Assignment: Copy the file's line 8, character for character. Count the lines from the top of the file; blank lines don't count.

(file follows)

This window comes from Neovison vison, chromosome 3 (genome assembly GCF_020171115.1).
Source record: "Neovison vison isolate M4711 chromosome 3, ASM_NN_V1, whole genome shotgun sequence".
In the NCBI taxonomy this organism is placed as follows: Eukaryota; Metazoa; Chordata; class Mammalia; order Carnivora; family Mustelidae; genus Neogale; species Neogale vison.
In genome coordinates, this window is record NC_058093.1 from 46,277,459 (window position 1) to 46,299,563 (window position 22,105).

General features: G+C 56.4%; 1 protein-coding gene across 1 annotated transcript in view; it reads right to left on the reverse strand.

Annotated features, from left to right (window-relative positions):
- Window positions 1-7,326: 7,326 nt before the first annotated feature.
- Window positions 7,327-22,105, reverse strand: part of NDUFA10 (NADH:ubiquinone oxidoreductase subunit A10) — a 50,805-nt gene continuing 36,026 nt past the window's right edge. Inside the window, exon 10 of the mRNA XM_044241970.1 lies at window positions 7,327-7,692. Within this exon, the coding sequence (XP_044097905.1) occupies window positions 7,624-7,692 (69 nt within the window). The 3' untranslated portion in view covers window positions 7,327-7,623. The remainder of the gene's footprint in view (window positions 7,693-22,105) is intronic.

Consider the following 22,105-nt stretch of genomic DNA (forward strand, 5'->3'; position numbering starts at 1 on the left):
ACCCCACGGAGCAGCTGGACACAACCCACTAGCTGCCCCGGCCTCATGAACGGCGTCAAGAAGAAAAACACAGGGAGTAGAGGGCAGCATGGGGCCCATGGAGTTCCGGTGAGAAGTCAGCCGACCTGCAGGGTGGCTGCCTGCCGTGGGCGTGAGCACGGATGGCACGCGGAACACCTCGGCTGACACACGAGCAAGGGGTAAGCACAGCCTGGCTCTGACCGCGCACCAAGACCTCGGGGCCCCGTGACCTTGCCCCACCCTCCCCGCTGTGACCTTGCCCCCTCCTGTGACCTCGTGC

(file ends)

- Window positions 7,327-22,105, reverse strand: part of NDUFA10 (NADH:ubiquinone oxidoreductase subunit A10) — a 50,805-nt gene continuing 36,026 nt past the window's right edge. Inside the window, exon 10 of the mRNA XM_044241970.1 lies at window positions 7,327-7,692. Within this exon, the coding sequence (XP_044097905.1) occupies window positions 7,624-7,692 (69 nt within the window). The 3' untranslated portion in view covers window positions 7,327-7,623. The remainder of the gene's footprint in view (window positions 7,693-22,105) is intronic.